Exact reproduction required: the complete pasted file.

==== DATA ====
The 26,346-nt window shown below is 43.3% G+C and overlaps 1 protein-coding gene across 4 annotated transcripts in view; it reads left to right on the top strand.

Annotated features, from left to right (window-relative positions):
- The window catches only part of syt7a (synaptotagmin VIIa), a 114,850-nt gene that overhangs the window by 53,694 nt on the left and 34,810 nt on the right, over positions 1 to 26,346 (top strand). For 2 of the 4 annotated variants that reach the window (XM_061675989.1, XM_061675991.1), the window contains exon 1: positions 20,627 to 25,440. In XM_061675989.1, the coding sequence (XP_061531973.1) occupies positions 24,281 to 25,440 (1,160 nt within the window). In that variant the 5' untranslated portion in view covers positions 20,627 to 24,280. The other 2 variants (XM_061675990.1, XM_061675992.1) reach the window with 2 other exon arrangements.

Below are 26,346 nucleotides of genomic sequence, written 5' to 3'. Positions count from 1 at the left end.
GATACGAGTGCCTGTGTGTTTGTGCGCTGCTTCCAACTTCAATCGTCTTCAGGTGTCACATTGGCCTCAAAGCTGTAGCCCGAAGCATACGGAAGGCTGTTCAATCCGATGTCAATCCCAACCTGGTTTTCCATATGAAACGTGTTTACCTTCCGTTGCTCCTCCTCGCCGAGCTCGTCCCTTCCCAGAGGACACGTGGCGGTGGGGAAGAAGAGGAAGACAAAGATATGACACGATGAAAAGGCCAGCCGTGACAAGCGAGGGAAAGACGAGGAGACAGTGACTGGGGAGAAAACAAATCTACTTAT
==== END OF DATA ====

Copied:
The 26,346-nt window shown below is 43.3% G+C and overlaps 1 protein-coding gene across 4 annotated transcripts in view; it reads left to right on the top strand.

Annotated features, from left to right (window-relative positions):
- The window catches only part of syt7a (synaptotagmin VIIa), a 114,850-nt gene that overhangs the window by 53,694 nt on the left and 34,810 nt on the right, over positions 1 to 26,346 (top strand). For 2 of the 4 annotated variants that reach the window (XM_061675989.1, XM_061675991.1), the window contains exon 1: positions 20,627 to 25,440. In XM_061675989.1, the coding sequence (XP_061531973.1) occupies positions 24,281 to 25,440 (1,160 nt within the window). In that variant the 5' untranslated portion in view covers positions 20,627 to 24,280. The other 2 variants (XM_061675990.1, XM_061675992.1) reach the window with 2 other exon arrangements.

Below are 26,346 nucleotides of genomic sequence, written 5' to 3'. Positions count from 1 at the left end.
GATACGAGTGCCTGTGTGTTTGTGCGCTGCTTCCAACTTCAATCGTCTTCAGGTGTCACATTGGCCTCAAAGCTGTAGCCCGAAGCATACGGAAGGCTGTTCAATCCGATGTCAATCCCAACCTGGTTTTCCATATGAAACGTGTTTACCTTCCGTTGCTCCTCCTCGCCGAGCTCGTCCCTTCCCAGAGGACACGTGGCGGTGGGGAAGAAGAGGAAGACAAAGATATGACACGATGAAAAGGCCAGCCGTGACAAGCGAGGGAAAGACGAGGAGACAGTGACTGGGGAGAAAACAAATCTACTTAT